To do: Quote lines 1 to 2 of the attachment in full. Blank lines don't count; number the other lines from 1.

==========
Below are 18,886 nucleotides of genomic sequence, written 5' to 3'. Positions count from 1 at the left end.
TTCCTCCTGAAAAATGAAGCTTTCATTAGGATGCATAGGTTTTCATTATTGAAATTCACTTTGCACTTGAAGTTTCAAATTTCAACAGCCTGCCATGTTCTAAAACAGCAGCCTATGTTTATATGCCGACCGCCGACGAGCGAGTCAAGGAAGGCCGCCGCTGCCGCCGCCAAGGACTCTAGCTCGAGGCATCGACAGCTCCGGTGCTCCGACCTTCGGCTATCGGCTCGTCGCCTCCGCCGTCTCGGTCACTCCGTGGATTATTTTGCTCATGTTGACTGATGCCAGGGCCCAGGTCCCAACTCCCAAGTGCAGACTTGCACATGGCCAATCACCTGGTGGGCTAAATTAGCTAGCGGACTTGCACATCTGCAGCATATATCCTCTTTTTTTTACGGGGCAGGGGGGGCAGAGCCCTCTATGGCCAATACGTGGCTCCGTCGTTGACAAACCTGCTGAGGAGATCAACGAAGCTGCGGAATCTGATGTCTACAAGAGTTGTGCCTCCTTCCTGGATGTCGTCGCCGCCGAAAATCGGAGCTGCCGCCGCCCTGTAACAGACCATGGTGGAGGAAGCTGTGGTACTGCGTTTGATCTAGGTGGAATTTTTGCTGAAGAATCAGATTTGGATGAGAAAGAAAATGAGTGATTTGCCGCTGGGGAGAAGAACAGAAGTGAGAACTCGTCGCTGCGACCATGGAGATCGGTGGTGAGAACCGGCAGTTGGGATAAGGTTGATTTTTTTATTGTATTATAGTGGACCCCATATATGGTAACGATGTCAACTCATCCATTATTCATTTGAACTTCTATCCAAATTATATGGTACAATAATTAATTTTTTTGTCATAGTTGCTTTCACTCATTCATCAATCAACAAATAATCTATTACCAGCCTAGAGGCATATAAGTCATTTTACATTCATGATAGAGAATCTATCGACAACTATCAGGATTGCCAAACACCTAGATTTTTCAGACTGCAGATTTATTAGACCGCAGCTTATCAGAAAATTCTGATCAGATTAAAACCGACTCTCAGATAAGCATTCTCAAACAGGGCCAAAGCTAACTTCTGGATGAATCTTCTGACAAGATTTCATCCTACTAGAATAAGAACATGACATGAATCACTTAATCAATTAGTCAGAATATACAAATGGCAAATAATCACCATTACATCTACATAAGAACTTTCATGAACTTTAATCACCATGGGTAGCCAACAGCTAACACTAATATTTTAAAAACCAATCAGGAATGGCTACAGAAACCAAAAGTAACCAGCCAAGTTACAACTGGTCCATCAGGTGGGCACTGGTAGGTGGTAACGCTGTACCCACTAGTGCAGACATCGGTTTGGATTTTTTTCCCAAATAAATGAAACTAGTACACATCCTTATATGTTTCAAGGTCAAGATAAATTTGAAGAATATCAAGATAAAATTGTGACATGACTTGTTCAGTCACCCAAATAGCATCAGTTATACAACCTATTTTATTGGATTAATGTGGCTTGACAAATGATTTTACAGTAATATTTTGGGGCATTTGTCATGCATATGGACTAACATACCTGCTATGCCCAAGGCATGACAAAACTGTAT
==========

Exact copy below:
Below are 18,886 nucleotides of genomic sequence, written 5' to 3'. Positions count from 1 at the left end.
TTCCTCCTGAAAAATGAAGCTTTCATTAGGATGCATAGGTTTTCATTATTGAAATTCACTTTGCACTTGAAGTTTCAAATTTCAACAGCCTGCCATGTTCTAAAACAGCAGCCTATGTTTATATGCCGACCGCCGACGAGCGAGTCAAGGAAGGCCGCCGCTGCCGCCGCCAAGGACTCTAGCTCGAGGCATCGACAGCTCCGGTGCTCCGACCTTCGGCTATCGGCTCGTCGCCTCCGCCGTCTCGGTCACTCCGTGGATTATTTTGCTCATGTTGACTGATGCCAGGGCCCAGGTCCCAACTCCCAAGTGCAGACTTGCACATGGCCAATCACCTGGTGGGCTAAATTAGCTAGCGGACTTGCACATCTGCAGCATATATCCTCTTTTTTTTACGGGGCAGGGGGGGCAGAGCCCTCTATGGCCAATACGTGGCTCCGTCGTTGACAAACCTGCTGAGGAGATCAACGAAGCTGCGGAATCTGATGTCTACAAGAGTTGTGCCTCCTTCCTGGATGTCGTCGCCGCCGAAAATCGGAGCTGCCGCCGCCCTGTAACAGACCATGGTGGAGGAAGCTGTGGTACTGCGTTTGATCTAGGTGGAATTTTTGCTGAAGAATCAGATTTGGATGAGAAAGAAAATGAGTGATTTGCCGCTGGGGAGAAGAACAGAAGTGAGAACTCGTCGCTGCGACCATGGAGATCGGTGGTGAGAACCGGCAGTTGGGATAAGGTTGATTTTTTTATTGTATTATAGTGGACCCCATATATGGTAACGATGTCAACTCATCCATTATTCATTTGAACTTCTATCCAAATTATATGGTACAATAATTAATTTTTTTGTCATAGTTGCTTTCACTCATTCATCAATCAACAAATAATCTATTACCAGCCTAGAGGCATATAAGTCATTTTACATTCATGATAGAGAATCTATCGACAACTATCAGGATTGCCAAACACCTAGATTTTTCAGACTGCAGATTTATTAGACCGCAGCTTATCAGAAAATTCTGATCAGATTAAAACCGACTCTCAGATAAGCATTCTCAAACAGGGCCAAAGCTAACTTCTGGATGAATCTTCTGACAAGATTTCATCCTACTAGAATAAGAACATGACATGAATCACTTAATCAATTAGTCAGAATATACAAATGGCAAATAATCACCATTACATCTACATAAGAACTTTCATGAACTTTAATCACCATGGGTAGCCAACAGCTAACACTAATATTTTAAAAACCAATCAGGAATGGCTACAGAAACCAAAAGTAACCAGCCAAGTTACAACTGGTCCATCAGGTGGGCACTGGTAGGTGGTAACGCTGTACCCACTAGTGCAGACATCGGTTTGGATTTTTTTCCCAAATAAATGAAACTAGTACACATCCTTATATGTTTCAAGGTCAAGATAAATTTGAAGAATATCAAGATAAAATTGTGACATGACTTGTTCAGTCACCCAAATAGCATCAGTTATACAACCTATTTTATTGGATTAATGTGGCTTGACAAATGATTTTACAGTAATATTTTGGGGCATTTGTCATGCATATGGACTAACATACCTGCTATGCCCAAGGCATGACAAAACTGTAT